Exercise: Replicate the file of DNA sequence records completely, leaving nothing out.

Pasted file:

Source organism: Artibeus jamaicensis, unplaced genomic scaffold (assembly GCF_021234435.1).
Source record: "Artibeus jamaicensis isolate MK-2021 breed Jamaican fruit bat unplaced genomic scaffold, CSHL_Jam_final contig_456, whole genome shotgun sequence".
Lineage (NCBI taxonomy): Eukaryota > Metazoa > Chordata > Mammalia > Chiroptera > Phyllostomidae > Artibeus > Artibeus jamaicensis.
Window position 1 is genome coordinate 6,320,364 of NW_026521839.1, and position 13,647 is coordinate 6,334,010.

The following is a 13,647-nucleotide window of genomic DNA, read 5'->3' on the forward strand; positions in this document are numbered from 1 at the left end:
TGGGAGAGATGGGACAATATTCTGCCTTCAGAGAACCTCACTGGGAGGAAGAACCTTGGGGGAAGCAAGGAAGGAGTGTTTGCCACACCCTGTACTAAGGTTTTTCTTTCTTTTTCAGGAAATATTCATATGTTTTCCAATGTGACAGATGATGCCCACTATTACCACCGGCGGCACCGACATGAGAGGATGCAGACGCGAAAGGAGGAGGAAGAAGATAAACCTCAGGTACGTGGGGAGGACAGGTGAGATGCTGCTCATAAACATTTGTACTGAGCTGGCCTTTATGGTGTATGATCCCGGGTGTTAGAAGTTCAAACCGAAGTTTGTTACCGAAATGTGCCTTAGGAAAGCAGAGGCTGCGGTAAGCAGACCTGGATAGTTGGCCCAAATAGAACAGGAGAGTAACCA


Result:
Source organism: Artibeus jamaicensis, unplaced genomic scaffold (assembly GCF_021234435.1).
Source record: "Artibeus jamaicensis isolate MK-2021 breed Jamaican fruit bat unplaced genomic scaffold, CSHL_Jam_final contig_456, whole genome shotgun sequence".
Lineage (NCBI taxonomy): Eukaryota > Metazoa > Chordata > Mammalia > Chiroptera > Phyllostomidae > Artibeus > Artibeus jamaicensis.
Window position 1 is genome coordinate 6,320,364 of NW_026521839.1, and position 13,647 is coordinate 6,334,010.

The following is a 13,647-nucleotide window of genomic DNA, read 5'->3' on the forward strand; positions in this document are numbered from 1 at the left end:
TGGGAGAGATGGGACAATATTCTGCCTTCAGAGAACCTCACTGGGAGGAAGAACCTTGGGGGAAGCAAGGAAGGAGTGTTTGCCACACCCTGTACTAAGGTTTTTCTTTCTTTTTCAGGAAATATTCATATGTTTTCCAATGTGACAGATGATGCCCACTATTACCACCGGCGGCACCGACATGAGAGGATGCAGACGCGAAAGGAGGAGGAAGAAGATAAACCTCAGGTACGTGGGGAGGACAGGTGAGATGCTGCTCATAAACATTTGTACTGAGCTGGCCTTTATGGTGTATGATCCCGGGTGTTAGAAGTTCAAACCGAAGTTTGTTACCGAAATGTGCCTTAGGAAAGCAGAGGCTGCGGTAAGCAGACCTGGATAGTTGGCCCAAATAGAACAGGAGAGTAACCA